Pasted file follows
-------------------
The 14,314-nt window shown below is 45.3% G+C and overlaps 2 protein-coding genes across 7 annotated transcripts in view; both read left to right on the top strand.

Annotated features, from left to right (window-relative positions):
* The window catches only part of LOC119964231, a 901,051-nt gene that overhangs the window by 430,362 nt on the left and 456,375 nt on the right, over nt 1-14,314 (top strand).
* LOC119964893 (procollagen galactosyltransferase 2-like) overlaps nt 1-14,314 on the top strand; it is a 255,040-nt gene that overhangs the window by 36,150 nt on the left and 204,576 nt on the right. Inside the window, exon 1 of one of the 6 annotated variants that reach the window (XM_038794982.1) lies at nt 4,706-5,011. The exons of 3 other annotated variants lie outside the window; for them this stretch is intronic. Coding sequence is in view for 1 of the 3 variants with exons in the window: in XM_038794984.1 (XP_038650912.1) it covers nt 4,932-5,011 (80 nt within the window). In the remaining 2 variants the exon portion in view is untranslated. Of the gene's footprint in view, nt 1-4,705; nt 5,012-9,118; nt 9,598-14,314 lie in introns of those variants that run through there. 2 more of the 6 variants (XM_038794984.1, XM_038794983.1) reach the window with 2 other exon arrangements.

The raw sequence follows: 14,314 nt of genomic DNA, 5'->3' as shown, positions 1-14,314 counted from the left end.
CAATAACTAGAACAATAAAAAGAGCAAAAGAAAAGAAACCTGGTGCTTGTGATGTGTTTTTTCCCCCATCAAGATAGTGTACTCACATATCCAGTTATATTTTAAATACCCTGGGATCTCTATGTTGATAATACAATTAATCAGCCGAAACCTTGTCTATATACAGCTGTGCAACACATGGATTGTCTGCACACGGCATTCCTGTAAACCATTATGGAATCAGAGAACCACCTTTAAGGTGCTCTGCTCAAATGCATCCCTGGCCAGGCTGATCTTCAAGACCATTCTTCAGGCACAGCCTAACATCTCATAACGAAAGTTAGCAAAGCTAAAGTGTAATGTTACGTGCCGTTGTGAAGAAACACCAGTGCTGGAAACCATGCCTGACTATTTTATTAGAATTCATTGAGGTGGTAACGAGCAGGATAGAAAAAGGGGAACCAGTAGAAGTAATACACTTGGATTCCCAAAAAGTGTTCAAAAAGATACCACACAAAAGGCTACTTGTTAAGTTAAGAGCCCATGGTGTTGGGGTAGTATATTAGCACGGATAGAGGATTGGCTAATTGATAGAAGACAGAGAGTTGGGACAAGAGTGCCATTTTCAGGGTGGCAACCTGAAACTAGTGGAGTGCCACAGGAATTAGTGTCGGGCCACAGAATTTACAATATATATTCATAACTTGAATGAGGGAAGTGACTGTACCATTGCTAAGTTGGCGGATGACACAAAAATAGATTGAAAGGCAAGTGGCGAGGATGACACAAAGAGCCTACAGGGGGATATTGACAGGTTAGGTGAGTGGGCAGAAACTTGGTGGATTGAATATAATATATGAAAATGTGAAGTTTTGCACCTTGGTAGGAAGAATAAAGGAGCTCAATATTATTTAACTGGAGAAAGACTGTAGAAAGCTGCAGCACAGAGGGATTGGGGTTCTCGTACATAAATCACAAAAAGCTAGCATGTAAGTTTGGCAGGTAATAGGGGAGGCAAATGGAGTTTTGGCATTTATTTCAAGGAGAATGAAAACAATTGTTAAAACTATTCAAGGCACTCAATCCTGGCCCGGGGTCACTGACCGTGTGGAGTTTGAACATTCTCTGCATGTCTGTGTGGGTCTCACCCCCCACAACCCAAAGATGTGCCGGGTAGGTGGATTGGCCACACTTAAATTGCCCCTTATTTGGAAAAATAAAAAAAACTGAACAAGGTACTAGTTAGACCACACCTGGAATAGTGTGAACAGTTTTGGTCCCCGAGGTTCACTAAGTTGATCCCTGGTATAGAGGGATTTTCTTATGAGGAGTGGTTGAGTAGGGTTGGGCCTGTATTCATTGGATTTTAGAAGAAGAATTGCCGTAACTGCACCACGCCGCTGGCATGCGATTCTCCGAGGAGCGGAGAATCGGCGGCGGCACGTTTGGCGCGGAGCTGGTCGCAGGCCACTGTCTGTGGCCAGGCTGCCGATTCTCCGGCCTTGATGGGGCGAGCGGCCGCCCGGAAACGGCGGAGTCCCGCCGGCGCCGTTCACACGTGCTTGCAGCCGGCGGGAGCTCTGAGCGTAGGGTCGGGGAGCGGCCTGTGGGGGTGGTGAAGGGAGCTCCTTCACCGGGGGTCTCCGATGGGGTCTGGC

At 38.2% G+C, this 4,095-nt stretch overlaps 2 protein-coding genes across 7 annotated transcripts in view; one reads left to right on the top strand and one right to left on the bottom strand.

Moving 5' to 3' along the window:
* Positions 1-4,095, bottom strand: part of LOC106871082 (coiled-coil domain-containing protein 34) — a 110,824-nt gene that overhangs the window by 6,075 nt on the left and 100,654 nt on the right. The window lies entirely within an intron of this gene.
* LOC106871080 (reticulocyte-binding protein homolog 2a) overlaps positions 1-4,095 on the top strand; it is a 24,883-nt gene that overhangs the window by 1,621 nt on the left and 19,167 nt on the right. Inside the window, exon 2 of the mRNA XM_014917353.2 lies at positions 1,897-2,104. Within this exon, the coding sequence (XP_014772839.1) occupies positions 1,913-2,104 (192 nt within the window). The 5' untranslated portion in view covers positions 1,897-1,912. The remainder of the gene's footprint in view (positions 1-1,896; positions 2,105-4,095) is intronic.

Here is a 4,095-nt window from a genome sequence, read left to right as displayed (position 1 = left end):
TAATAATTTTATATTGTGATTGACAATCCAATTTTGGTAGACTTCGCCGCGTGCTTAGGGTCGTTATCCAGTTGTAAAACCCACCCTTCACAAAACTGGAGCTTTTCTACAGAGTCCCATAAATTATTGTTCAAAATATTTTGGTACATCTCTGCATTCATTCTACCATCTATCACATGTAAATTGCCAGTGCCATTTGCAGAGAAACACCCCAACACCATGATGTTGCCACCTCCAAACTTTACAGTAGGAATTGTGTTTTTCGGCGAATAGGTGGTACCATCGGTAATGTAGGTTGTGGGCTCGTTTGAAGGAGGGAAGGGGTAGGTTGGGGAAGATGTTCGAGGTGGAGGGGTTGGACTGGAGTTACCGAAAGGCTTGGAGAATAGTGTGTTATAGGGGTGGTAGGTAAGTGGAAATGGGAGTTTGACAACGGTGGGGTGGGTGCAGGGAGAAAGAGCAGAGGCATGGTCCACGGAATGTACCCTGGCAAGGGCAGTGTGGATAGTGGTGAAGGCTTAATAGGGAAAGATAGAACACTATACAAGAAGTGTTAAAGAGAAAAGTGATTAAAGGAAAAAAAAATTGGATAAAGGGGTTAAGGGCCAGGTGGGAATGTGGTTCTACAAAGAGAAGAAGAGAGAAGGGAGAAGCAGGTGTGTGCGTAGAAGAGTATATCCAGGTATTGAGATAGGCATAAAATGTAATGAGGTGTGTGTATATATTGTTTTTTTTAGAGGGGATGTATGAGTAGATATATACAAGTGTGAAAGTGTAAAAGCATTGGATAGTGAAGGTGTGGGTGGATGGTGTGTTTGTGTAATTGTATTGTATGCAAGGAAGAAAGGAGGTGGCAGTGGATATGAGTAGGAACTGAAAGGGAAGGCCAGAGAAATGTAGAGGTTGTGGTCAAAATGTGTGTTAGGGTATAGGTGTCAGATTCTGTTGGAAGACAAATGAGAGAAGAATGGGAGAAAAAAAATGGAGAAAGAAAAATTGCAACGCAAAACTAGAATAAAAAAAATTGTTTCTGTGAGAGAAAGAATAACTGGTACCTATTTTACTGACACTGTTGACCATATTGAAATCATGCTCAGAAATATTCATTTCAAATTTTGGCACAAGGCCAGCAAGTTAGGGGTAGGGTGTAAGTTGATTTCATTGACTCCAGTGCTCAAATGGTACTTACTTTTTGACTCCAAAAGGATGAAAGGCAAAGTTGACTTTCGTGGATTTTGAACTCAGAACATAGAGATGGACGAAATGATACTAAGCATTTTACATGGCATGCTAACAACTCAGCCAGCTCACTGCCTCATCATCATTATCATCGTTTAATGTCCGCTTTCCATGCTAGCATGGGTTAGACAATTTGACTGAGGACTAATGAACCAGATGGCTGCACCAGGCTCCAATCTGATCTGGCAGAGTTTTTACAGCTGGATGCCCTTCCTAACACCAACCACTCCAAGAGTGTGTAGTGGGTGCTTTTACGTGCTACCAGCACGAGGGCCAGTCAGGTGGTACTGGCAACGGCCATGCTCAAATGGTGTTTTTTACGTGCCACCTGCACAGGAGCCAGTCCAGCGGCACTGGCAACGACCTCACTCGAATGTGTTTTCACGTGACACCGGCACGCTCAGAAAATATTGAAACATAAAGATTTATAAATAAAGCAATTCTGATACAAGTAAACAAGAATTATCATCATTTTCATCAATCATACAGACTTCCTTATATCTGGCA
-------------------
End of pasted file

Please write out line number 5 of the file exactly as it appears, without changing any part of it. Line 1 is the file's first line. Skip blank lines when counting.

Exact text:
The raw sequence follows: 14,314 nt of genomic DNA, 5'->3' as shown, positions 1-14,314 counted from the left end.